Goldman Sachs’ electricity ambitions: a dangerous power play

As Goldman Sachs moves to sell retail electricity, advocates warn of potential exploitation and conflicts of interest, echoing concerns of unchecked Wall Street expansion.


In a move that has raised eyebrows and concerns alike, Goldman Sachs is poised to become the first Wall Street bank to sell retail electricity contracts directly to U.S. households. This development, as argued by Tyson Slocum, director of the energy program at Public Citizen, is fraught with potential pitfalls and ethical quandaries.

Goldman Sachs’ foray into the retail energy sector is not just an isolated business venture; it represents a broader and perhaps more troubling trend. On October 24, the Federal Energy Regulatory Commission (FERC) granted Goldman Sachs control over GenOn’s fleet of fossil fuel power plants, emerging from bankruptcy. This control over generation is key to the bank’s strategy to make money from selling retail electricity.

The concerns articulated by Slocum and others stem from the nature of the competitive retail electricity industry itself. Characterized by aggressive marketing tactics, the industry has a track record of preying on vulnerable groups, including low-income communities, communities of color, and the elderly. Reports from the National Consumer Law Center and the Massachusetts attorney general point to a sector rife with greenwashing and deceptive practices, often resulting in higher utility bills for those least able to afford them.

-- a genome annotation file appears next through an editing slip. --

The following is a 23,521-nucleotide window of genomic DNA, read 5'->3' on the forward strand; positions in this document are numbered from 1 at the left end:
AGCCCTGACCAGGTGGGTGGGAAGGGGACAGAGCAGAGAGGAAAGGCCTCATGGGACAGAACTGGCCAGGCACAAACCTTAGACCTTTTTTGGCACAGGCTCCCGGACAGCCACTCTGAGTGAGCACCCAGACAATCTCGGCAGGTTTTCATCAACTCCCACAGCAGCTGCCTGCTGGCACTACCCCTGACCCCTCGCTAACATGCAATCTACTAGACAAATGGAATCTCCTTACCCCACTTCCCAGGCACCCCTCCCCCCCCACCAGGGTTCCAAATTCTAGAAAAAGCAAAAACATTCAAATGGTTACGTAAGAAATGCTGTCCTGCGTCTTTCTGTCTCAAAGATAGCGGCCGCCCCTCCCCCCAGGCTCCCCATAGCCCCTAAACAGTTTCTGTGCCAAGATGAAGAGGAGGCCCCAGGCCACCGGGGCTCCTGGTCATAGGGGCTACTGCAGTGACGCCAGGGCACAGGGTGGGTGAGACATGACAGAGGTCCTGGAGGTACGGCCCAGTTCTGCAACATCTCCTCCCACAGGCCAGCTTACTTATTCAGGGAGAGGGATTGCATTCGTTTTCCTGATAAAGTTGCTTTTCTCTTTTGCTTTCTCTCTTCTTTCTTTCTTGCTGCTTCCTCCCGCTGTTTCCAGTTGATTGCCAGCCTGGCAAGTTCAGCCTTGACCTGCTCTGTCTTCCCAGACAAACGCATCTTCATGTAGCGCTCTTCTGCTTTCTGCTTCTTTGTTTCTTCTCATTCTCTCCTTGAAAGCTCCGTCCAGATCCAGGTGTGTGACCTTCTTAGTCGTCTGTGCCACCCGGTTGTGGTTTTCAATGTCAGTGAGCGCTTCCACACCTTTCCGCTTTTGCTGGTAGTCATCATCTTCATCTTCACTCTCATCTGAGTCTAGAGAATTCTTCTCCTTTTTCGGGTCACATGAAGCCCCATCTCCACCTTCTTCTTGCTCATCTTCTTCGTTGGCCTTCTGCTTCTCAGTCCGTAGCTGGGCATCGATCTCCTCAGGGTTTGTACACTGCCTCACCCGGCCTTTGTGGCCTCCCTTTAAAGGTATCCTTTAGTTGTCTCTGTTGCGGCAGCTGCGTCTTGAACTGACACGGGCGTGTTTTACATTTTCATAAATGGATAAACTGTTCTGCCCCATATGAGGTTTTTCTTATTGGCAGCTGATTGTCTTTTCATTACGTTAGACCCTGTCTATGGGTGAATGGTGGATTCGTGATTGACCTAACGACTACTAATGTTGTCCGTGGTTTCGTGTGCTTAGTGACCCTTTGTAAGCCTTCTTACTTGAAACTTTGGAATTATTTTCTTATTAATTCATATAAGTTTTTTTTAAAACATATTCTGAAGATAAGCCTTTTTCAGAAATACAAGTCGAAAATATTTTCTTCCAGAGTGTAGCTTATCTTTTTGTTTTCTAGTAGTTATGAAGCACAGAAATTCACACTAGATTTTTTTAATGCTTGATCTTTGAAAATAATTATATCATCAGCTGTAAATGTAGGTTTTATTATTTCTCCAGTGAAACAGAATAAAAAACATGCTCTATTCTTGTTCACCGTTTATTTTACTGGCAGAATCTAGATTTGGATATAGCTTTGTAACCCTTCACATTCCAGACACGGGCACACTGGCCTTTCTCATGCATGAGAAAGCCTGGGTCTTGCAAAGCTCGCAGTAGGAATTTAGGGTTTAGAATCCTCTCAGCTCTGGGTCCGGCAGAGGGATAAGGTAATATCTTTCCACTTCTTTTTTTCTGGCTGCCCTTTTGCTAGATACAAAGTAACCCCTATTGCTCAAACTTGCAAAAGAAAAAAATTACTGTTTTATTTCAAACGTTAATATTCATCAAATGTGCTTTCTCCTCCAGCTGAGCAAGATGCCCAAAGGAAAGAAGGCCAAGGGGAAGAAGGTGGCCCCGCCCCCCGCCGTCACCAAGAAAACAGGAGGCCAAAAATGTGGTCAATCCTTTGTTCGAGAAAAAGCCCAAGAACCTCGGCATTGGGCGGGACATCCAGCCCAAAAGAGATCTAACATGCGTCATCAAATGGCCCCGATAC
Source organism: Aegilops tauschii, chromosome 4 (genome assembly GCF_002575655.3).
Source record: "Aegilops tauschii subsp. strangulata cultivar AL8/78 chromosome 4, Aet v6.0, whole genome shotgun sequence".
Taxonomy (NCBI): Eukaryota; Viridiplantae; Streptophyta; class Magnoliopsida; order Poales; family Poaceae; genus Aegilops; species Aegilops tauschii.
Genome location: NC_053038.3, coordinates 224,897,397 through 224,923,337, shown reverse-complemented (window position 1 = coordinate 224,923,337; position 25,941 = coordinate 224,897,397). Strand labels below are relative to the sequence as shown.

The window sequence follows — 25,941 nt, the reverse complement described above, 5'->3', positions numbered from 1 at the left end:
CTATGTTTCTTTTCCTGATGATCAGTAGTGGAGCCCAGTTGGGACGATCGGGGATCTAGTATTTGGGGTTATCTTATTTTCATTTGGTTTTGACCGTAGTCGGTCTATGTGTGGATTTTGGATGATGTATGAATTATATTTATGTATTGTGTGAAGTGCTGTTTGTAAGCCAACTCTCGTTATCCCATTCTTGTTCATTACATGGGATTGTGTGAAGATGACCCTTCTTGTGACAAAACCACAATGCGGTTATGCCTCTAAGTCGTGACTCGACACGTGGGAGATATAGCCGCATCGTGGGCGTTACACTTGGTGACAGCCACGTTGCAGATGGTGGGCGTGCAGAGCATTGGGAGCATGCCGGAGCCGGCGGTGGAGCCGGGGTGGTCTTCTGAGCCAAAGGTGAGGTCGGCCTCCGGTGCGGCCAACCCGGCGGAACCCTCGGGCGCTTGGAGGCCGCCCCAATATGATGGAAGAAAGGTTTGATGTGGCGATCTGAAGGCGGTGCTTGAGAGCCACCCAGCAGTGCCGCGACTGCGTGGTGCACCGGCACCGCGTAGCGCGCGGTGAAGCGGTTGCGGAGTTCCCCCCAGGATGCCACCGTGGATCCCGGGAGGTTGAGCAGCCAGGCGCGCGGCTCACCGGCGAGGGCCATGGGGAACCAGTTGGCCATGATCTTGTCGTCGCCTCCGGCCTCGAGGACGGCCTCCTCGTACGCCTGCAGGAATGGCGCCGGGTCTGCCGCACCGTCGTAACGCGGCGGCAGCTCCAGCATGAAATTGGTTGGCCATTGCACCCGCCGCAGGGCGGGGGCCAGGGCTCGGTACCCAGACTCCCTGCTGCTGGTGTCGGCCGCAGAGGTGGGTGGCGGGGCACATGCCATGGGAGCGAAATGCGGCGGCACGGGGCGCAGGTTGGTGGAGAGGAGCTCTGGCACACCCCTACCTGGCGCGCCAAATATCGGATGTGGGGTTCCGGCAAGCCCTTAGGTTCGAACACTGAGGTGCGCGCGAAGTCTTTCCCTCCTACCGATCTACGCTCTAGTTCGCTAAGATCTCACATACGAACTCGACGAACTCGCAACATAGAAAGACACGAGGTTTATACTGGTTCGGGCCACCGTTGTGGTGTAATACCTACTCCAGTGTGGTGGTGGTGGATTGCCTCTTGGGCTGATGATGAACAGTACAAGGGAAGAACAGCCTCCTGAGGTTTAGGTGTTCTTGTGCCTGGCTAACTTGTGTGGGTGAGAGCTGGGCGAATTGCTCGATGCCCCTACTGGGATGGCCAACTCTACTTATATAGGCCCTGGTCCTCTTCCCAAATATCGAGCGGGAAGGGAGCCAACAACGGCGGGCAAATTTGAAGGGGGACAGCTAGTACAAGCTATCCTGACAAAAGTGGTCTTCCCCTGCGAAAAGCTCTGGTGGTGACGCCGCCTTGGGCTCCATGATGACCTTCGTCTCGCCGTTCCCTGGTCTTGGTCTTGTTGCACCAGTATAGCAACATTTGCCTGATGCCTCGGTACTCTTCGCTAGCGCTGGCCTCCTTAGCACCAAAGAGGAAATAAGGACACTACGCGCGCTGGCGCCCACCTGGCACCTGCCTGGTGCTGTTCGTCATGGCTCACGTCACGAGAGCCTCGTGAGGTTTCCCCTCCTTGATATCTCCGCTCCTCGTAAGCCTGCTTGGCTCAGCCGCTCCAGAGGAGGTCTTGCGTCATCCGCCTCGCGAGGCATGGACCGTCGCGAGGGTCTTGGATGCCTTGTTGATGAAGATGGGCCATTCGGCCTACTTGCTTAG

Goldman Sachs seeks to enter this landscape through Rhythm Energy, a retail electric provider in Texas looking to expand its operations. The connections between Goldman Sachs, West Street Capital Partners (a private equity firm), and Rhythm Energy, however, raise red flags about potential conflicts with federal law.

Lawmakers have historically attempted to erect a firewall between banks and nonbank businesses, but the intricate web of shell corporations and “rent-a-director” schemes suggest an unsettling circumvention of these safeguards. The question, as Slocum aptly puts it, is why the Federal Reserve is allowing Goldman Sachs to venture into the business of marketing electricity to households.

The implications of a Wall Street giant controlling both energy generation and a network of household energy contracts are profound. It opens the door to potential consumer abuse and market manipulation, echoing the unchecked expansion of Wall Street firms into sectors with significant public impact.

Public Citizen, along with other advocacy groups, has called upon the Federal Trade Commission to enhance protections against misleading claims associated with home energy products. This plea for regulatory vigilance is particularly pertinent in light of Goldman Sachs’ ambitions.

As the nation grapples with energy challenges and transitions, the entry of Goldman Sachs into retail electricity sales raises essential questions about corporate influence, consumer protection, and the ethical boundaries of Wall Street’s reach. It is a development that warrants close scrutiny and robust debate, highlighting the need for stringent oversight in sectors that directly impact the daily lives of American families.


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